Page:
A TOWERING MALAYSIAN FLEES

There goes another of our gems.

Although I have not met Terence Gomez personally, I have read many of his works and I have tremendous, tremendous respect for him.

I agree two years is too long a time to ask for a sabbatical.

But, why not work out something like a no pay leave, or pay him only the basic salary while he goes UN-ing?

But NO!

Malaysia being Malaysia, she shoots another bird dead.

I am stunned…

Terence, I am pleased you have decided to get out of that hole.

As they say, the world is now your oyster… good luck, my friend!

See The Star article on UM academic resigns after leave rejected

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7 thoughts on “A TOWERING MALAYSIAN FLEES

  1. Lrong, thanks for the feedback on my comment on ‘cruthes’ the last time around.Anyways, this new episode is nothing strange to me, living in this current governance of the nation.T. Gomez’s appointment is a reflection of his professionalism and competency, something that we should strive to keep ashore. Unfortunately, he’s of no political use, :), hence he can be let-off.On the aspect of international competency and stature, isn’t it strange that Malaysian of bumiputra status has not been able to compete as well as the other Malaysian race? You for example, is plying your trade in Japan.Indian, Pakistanis and Chinese (the countries, not the race) has been able to ply their trade everyone in the world. Something must be very good with their education system!On the bumi’s handicap compares to the non-bumi, maybe it’s the malay medium schools are very inferior compared to the chinese medium schools? I reckoned it is, as well as the smaller scope of life of soem of the bumis.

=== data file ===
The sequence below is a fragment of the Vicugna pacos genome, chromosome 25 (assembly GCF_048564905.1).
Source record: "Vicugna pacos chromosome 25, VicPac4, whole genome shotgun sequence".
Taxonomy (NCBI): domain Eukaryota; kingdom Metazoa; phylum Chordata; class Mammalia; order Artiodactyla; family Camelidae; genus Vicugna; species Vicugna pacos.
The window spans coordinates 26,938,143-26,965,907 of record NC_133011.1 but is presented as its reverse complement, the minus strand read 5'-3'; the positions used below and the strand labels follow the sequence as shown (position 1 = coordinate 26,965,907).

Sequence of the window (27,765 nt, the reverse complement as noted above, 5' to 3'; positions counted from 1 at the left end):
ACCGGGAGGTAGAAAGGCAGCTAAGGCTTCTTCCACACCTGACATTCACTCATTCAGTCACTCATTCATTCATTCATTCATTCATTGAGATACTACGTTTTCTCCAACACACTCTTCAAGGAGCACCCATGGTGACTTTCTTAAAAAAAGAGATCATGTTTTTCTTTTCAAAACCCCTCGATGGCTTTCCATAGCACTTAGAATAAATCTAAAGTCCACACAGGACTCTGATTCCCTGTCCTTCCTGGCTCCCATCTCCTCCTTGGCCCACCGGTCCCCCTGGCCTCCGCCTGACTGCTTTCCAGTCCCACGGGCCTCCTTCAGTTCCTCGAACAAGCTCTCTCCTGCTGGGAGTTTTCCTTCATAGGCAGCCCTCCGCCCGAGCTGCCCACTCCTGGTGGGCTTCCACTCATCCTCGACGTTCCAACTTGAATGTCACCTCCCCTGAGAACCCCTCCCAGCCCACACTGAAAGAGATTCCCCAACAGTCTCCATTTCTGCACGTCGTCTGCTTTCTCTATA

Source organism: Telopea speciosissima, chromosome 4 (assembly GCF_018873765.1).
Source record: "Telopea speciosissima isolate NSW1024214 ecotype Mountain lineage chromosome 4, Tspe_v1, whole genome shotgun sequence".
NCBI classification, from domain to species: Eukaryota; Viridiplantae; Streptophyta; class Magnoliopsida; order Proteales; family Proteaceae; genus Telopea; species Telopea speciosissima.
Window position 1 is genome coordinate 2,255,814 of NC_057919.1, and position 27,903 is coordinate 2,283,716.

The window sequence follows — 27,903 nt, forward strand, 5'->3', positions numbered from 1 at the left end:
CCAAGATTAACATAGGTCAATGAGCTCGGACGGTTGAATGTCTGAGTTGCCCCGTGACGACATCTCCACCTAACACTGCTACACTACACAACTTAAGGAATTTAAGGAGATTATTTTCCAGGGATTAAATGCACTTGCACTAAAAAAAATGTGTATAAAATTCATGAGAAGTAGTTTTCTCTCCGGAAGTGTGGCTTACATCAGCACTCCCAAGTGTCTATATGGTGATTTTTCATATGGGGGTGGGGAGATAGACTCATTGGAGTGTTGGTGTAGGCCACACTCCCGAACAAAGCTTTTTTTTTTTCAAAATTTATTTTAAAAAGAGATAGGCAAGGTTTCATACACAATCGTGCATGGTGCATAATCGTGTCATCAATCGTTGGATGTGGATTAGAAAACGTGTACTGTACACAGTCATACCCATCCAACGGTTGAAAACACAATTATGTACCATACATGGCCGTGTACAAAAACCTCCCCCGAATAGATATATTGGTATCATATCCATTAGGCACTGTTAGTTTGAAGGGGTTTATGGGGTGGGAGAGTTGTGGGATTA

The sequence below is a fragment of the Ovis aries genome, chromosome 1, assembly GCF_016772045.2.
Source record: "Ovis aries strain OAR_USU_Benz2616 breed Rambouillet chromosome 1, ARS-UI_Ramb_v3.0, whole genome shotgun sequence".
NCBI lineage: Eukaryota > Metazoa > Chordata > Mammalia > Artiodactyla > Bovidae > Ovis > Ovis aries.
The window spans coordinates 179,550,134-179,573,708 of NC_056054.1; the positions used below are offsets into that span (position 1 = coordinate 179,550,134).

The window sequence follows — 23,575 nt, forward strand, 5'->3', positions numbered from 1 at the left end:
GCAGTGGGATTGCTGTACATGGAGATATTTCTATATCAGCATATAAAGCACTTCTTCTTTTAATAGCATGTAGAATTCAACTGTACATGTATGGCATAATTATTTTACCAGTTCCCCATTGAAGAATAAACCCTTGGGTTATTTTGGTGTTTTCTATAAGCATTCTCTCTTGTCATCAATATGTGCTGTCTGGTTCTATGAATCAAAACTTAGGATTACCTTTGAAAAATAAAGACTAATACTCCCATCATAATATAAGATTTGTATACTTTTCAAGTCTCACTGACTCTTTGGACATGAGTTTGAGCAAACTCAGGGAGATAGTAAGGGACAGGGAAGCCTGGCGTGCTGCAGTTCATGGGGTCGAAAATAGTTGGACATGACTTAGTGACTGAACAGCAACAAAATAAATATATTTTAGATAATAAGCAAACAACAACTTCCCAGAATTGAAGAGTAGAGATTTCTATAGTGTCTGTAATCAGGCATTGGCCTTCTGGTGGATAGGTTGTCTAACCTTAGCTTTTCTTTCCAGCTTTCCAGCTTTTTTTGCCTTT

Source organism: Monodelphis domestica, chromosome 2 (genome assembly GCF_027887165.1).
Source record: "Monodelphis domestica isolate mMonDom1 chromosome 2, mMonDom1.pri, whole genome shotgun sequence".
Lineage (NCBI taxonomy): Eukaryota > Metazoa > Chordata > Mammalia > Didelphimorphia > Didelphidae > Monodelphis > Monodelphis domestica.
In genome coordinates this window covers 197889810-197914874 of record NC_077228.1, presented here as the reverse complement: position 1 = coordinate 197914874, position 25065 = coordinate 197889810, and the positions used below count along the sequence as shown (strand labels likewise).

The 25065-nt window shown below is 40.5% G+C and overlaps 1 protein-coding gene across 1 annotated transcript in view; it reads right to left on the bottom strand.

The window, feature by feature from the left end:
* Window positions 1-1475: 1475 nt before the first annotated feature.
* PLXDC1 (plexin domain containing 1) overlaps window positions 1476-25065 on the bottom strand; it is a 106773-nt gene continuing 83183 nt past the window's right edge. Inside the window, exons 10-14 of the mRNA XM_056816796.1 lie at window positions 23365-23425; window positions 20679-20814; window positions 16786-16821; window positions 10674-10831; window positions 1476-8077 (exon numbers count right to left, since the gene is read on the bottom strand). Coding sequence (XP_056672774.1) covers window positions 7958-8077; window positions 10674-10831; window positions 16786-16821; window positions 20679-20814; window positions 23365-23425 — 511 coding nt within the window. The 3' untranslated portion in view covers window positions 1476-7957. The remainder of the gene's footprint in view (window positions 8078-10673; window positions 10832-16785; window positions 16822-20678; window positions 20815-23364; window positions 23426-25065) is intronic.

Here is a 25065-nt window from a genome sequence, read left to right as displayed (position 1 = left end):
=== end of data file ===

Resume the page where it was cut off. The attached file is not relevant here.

2. I don’t think the sekolah kebangsaan in general results in lack of achievement. I didn’t know about the way of life in Malaysia until I got out from Form 5. When you realise that some of the students the government sent for overseas education are frivilous in their allowances (bought cars right away, altered the sound box, eat out, drink, go to strip bars), brought their whole family with them and can’t keep up with the minimum CGPA (between 2.0 to 3.0 depending on major), something is definitely wrong with the Malaysian system. And how can the government compare the matriculation (which is mainly for bumis) and Form 6 (open) programs for the university entrance? It is only fair if all can join the matriculation program as well. This is a joke.But education can only open doors for you. What’s important is the continuity after that – to strive the ‘thing’ you want. Since the bumis have everything secured, for themselves and their generations to come, they don’t really need to strive for anything else. It’s more of a survival for the non-bumis. If you don’t do well, you can’t fall back to a safety net because there isn’t any. “Do or die”. A little bit too extreme, but it is a big motivator. What you want to accomplish at the end of the road may be different for different people – freedom, family, security, health, travel, fun, capable of helping others… Different values, but same process.